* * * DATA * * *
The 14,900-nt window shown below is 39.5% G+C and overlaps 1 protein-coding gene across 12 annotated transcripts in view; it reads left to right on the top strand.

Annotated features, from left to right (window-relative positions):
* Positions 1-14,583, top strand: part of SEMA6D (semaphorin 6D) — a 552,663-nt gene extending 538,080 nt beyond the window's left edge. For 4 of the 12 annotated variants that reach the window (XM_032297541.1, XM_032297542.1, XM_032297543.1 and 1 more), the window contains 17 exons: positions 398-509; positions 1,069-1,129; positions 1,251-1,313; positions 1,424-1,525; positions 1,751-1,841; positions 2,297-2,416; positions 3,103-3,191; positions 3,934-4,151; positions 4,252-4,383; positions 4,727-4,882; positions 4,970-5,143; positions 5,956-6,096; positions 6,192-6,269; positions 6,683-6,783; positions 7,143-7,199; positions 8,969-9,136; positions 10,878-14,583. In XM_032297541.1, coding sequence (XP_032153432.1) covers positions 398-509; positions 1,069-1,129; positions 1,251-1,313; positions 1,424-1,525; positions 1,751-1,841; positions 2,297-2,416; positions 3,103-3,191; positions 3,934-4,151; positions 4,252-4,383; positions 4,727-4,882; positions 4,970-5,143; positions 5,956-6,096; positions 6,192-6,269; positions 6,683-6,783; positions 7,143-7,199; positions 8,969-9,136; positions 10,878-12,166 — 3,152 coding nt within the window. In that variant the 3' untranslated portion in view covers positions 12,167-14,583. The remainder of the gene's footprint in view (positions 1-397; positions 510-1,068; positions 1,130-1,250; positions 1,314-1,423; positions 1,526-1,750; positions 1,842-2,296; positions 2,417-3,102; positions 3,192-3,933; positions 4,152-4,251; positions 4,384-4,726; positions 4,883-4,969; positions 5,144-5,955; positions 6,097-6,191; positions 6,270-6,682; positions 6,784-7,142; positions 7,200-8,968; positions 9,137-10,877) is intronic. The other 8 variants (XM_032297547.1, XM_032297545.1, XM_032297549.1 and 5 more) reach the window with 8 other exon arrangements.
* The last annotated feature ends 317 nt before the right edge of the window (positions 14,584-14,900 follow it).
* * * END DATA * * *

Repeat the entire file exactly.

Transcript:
The 14,900-nt window shown below is 39.5% G+C and overlaps 1 protein-coding gene across 12 annotated transcripts in view; it reads left to right on the top strand.

Annotated features, from left to right (window-relative positions):
* Positions 1-14,583, top strand: part of SEMA6D (semaphorin 6D) — a 552,663-nt gene extending 538,080 nt beyond the window's left edge. For 4 of the 12 annotated variants that reach the window (XM_032297541.1, XM_032297542.1, XM_032297543.1 and 1 more), the window contains 17 exons: positions 398-509; positions 1,069-1,129; positions 1,251-1,313; positions 1,424-1,525; positions 1,751-1,841; positions 2,297-2,416; positions 3,103-3,191; positions 3,934-4,151; positions 4,252-4,383; positions 4,727-4,882; positions 4,970-5,143; positions 5,956-6,096; positions 6,192-6,269; positions 6,683-6,783; positions 7,143-7,199; positions 8,969-9,136; positions 10,878-14,583. In XM_032297541.1, coding sequence (XP_032153432.1) covers positions 398-509; positions 1,069-1,129; positions 1,251-1,313; positions 1,424-1,525; positions 1,751-1,841; positions 2,297-2,416; positions 3,103-3,191; positions 3,934-4,151; positions 4,252-4,383; positions 4,727-4,882; positions 4,970-5,143; positions 5,956-6,096; positions 6,192-6,269; positions 6,683-6,783; positions 7,143-7,199; positions 8,969-9,136; positions 10,878-12,166 — 3,152 coding nt within the window. In that variant the 3' untranslated portion in view covers positions 12,167-14,583. The remainder of the gene's footprint in view (positions 1-397; positions 510-1,068; positions 1,130-1,250; positions 1,314-1,423; positions 1,526-1,750; positions 1,842-2,296; positions 2,417-3,102; positions 3,192-3,933; positions 4,152-4,251; positions 4,384-4,726; positions 4,883-4,969; positions 5,144-5,955; positions 6,097-6,191; positions 6,270-6,682; positions 6,784-7,142; positions 7,200-8,968; positions 9,137-10,877) is intronic. The other 8 variants (XM_032297547.1, XM_032297545.1, XM_032297549.1 and 5 more) reach the window with 8 other exon arrangements.
* The last annotated feature ends 317 nt before the right edge of the window (positions 14,584-14,900 follow it).